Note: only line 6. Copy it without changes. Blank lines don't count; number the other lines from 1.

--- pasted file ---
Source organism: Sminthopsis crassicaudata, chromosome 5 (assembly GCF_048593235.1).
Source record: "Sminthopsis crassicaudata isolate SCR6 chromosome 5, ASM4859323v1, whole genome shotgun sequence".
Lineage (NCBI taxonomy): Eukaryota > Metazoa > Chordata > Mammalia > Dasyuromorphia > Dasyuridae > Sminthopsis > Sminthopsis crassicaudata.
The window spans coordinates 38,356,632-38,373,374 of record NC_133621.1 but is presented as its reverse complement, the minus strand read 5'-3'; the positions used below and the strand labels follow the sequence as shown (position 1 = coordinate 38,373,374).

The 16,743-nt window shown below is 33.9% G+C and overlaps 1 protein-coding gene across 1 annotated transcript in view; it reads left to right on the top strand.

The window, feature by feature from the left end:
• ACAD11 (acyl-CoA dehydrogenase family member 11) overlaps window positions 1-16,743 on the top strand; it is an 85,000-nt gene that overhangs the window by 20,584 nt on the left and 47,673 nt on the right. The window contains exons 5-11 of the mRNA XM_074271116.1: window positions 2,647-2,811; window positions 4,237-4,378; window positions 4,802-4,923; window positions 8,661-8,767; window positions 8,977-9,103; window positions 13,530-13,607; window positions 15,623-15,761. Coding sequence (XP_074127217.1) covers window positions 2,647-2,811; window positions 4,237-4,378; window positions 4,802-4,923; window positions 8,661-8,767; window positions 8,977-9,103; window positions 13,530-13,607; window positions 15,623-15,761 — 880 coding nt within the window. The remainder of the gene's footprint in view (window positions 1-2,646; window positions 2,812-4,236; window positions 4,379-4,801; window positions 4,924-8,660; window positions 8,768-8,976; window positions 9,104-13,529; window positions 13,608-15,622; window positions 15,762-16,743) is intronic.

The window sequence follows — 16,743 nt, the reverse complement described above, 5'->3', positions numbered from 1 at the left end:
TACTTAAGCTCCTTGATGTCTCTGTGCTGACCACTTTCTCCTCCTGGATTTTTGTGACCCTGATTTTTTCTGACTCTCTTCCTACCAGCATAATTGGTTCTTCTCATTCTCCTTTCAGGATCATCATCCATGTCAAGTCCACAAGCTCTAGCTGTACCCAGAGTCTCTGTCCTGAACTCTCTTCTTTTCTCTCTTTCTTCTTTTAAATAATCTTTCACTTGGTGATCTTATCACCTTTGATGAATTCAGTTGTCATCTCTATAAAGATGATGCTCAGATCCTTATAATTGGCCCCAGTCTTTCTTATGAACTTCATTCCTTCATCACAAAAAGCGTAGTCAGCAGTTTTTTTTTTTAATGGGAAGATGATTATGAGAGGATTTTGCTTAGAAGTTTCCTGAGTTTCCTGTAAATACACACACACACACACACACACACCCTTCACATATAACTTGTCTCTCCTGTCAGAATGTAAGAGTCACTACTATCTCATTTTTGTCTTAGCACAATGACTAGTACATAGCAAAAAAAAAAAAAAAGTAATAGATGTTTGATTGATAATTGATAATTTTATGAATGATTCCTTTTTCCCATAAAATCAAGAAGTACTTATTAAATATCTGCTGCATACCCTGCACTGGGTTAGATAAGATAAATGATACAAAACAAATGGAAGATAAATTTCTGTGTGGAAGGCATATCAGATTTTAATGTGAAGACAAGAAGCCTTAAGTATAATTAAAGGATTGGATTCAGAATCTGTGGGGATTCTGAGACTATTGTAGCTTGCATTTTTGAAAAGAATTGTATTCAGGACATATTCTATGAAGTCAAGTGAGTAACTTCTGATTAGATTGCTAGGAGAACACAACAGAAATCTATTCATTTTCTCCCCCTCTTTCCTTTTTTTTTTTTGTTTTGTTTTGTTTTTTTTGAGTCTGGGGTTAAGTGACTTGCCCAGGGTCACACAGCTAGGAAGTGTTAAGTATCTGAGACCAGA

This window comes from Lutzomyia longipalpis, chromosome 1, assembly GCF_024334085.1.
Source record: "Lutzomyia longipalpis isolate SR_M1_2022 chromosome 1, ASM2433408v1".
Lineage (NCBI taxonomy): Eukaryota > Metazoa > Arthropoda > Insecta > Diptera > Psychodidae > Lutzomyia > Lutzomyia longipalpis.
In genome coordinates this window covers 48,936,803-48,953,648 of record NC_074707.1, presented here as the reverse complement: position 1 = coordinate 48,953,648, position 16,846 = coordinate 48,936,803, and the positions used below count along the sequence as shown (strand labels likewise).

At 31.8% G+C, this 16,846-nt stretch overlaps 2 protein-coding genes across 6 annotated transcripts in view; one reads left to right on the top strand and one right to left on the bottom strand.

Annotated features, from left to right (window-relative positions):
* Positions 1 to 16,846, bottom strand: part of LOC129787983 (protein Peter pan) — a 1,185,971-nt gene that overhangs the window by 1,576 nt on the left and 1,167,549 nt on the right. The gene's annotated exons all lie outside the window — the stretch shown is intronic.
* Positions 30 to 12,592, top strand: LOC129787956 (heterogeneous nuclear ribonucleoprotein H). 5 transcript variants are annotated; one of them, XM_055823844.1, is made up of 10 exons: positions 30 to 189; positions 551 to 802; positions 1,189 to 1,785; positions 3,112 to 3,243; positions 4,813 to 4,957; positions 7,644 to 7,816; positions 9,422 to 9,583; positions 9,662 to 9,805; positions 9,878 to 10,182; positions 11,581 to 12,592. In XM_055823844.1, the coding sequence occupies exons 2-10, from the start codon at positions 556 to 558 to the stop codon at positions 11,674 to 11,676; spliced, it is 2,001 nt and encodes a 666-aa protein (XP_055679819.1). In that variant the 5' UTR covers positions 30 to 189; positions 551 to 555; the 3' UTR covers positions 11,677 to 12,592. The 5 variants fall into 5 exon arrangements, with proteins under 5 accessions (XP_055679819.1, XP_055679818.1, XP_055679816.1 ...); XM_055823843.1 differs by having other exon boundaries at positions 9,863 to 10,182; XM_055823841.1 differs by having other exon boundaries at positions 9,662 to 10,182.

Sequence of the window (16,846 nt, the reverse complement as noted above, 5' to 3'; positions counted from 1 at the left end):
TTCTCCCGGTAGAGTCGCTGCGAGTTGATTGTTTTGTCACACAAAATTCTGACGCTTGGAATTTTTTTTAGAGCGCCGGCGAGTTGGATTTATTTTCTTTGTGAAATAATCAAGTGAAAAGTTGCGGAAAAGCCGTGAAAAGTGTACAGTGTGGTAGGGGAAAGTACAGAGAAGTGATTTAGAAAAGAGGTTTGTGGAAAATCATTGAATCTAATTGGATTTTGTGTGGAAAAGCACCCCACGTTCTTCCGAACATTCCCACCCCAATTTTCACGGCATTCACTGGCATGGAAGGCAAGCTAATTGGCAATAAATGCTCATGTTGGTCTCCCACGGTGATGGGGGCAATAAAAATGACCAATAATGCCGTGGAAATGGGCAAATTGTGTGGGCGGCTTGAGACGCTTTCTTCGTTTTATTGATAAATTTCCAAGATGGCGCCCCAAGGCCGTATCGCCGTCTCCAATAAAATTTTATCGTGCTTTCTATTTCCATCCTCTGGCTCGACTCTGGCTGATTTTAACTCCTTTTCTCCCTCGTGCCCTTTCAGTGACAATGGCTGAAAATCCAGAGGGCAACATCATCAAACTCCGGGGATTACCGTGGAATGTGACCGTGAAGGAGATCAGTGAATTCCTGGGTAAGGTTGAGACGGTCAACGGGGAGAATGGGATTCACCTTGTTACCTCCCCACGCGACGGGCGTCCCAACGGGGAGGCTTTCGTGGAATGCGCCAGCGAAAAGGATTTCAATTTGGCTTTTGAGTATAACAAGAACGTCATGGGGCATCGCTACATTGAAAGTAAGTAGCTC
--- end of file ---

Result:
The window, feature by feature from the left end: